Israel's Netanyahu appears to edge toward victory after vote

AP , Wednesday 2 Nov 2022

Former Israeli Prime Minister Benjamin Netanyahu appeared headed toward victory in national elections on Wednesday, with more than two-thirds of ballots showing that voters gave him and his far-right allies what looks like a stable majority in the country's parliament.

Benjamin Netanyahu, former Israeli Prime Minister and the head of Likud party
Benjamin Netanyahu, former Israeli Prime Minister and the head of Likud party, accompanied by his wife Sara speaks to his supporters after first exit poll results for the Israeli Parliamentary election at his party s headquarters in Jerusalem, Wednesday, Nov. 2, 2022. AP


Votes were still being counted and results were not final. But if preliminary indications were correct, Israel was potentially headed to one of its most right-wing governments, bolstered by a strong showing from the ultranationalist Religious Zionism party, whose members use inflammatory anti-Arab and anti-LGBTQ rhetoric.

The initial results pointed to a continued rightward shift in the Israeli electorate, further dimming hopes for peace with the Palestinians and setting the stage for possible conflict with the Biden administration and Israel's supporters in the United States.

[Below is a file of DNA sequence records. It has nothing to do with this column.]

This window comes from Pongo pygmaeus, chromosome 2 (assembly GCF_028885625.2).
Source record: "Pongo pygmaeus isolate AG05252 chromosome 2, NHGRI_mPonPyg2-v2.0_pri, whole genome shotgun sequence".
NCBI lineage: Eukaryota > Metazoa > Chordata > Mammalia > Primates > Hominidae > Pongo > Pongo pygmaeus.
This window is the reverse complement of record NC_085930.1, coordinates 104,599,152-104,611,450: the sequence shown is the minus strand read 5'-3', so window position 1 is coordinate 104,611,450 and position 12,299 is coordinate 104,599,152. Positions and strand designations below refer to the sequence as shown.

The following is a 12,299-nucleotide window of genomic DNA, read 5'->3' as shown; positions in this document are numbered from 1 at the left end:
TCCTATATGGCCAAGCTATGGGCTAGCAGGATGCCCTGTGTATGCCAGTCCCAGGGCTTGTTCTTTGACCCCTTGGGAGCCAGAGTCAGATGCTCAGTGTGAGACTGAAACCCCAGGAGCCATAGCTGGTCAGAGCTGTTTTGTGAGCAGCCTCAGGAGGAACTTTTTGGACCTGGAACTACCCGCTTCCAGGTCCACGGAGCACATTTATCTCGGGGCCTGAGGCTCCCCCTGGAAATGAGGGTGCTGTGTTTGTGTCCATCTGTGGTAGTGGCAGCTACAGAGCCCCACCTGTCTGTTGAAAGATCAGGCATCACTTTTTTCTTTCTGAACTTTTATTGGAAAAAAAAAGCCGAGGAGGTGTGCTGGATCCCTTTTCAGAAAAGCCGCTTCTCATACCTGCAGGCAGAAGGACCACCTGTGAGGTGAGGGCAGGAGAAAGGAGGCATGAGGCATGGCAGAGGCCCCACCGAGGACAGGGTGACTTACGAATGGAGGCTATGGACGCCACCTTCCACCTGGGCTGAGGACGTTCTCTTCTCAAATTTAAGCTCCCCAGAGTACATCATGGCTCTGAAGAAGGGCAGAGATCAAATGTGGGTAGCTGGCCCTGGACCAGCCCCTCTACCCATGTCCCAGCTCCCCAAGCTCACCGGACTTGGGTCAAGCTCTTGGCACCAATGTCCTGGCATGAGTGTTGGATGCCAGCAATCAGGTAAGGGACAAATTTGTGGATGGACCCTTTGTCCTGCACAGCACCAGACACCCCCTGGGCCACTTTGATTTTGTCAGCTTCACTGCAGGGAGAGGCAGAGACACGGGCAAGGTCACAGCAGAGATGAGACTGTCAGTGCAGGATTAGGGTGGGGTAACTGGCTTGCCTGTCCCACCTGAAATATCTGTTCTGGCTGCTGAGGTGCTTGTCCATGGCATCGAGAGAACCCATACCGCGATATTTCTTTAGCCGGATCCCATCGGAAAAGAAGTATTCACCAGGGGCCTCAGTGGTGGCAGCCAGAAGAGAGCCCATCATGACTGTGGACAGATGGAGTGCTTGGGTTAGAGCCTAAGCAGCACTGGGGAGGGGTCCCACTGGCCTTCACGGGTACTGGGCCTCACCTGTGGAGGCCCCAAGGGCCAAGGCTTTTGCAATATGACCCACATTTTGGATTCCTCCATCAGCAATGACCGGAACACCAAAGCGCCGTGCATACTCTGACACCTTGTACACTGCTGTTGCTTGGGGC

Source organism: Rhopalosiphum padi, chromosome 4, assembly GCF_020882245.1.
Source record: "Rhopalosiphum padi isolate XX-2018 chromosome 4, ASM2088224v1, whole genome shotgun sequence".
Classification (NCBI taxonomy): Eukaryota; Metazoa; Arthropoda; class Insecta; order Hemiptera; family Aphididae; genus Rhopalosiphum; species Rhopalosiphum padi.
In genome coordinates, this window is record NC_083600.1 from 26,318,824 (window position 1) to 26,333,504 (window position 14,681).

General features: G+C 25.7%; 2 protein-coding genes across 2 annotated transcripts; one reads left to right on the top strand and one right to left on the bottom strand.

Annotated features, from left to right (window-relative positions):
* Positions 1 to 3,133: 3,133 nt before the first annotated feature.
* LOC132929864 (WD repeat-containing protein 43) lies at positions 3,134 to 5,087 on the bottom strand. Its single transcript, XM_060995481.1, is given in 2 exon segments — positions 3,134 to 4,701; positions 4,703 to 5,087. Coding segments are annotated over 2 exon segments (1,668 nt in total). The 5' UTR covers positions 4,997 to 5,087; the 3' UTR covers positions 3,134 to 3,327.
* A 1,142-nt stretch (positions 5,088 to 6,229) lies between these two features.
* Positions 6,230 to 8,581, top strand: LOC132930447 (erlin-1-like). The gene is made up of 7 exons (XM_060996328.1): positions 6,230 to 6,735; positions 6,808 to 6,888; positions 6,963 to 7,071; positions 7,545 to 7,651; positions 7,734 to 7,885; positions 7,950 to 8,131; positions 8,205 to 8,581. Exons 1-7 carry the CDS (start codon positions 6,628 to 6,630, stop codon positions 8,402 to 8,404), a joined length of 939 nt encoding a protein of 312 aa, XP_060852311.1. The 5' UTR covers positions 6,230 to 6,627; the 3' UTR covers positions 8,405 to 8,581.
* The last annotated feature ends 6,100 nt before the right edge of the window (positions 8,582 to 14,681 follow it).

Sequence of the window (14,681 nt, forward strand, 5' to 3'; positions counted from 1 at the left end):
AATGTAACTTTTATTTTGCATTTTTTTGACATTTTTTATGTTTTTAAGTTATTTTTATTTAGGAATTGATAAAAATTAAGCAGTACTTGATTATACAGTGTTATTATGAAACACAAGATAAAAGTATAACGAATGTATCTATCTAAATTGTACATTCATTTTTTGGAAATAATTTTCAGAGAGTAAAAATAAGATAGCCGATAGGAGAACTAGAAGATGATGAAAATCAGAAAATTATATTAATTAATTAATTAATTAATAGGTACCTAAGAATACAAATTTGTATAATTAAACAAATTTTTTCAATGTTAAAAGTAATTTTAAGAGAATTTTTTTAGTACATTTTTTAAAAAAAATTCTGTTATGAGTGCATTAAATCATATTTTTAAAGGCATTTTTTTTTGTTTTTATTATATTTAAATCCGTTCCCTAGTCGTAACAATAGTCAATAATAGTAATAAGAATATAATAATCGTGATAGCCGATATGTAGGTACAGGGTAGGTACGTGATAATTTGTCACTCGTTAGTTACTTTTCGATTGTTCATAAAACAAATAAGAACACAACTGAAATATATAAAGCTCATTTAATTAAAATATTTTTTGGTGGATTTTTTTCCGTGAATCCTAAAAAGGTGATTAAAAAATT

The early results also showed that Netanyahu had overcome his detractors, who claimed he was not fit to rule while on trial for corruption and have refused to sit with him in government. Netanyahu's partners have promised to help him evade a conviction.

``We are on the verge of a very big victory,'' Netanyahu, 73, told supporters at a gathering in Jerusalem early Wednesday. ``I will establish a nationalist government that will see to all Israeli citizens without any exceptions.''

Elections officials worked through the night tallying votes and by early Wednesday, more than 70% of the ballots had been counted. The vote, like past elections, was tight but initial indications showed Netanyahu was headed back to premiership with a firm majority in Israel's 120-seat parliament.

With Netanyahu and his allies projected to win well over the majority needed to form a government, the country's protracted political crisis may be headed toward a conclusion, but the country remains as divided as ever.

Tuesday's election was Israel's fifth in less than four years, with all of them focused largely on Netanyahu's fitness to govern. On trial for a slew of corruption charges, Netanyahu, who denied wrongdoing, is seen by supporters as the victim of a witch hunt and vilified by opponents as a crook and threat to democracy.

Even if Netanyahu and his allies emerge victorious, it could still take weeks of negotiations for a coalition government to be formed.

Netanyahu was Israel's longest-serving prime minister, governing for 12 consecutive years - and 15 years altogether - before he was ousted last year by a diverse coalition led by the centrist Yair Lapid, the current caretaker prime minister.

But the coalition that Lapid cobbled together, which included the first Arab party ever to join a government, was decimated by infighting and collapsed after just one year in power. Those parties were poised to capture about 50 seats, according to initial results.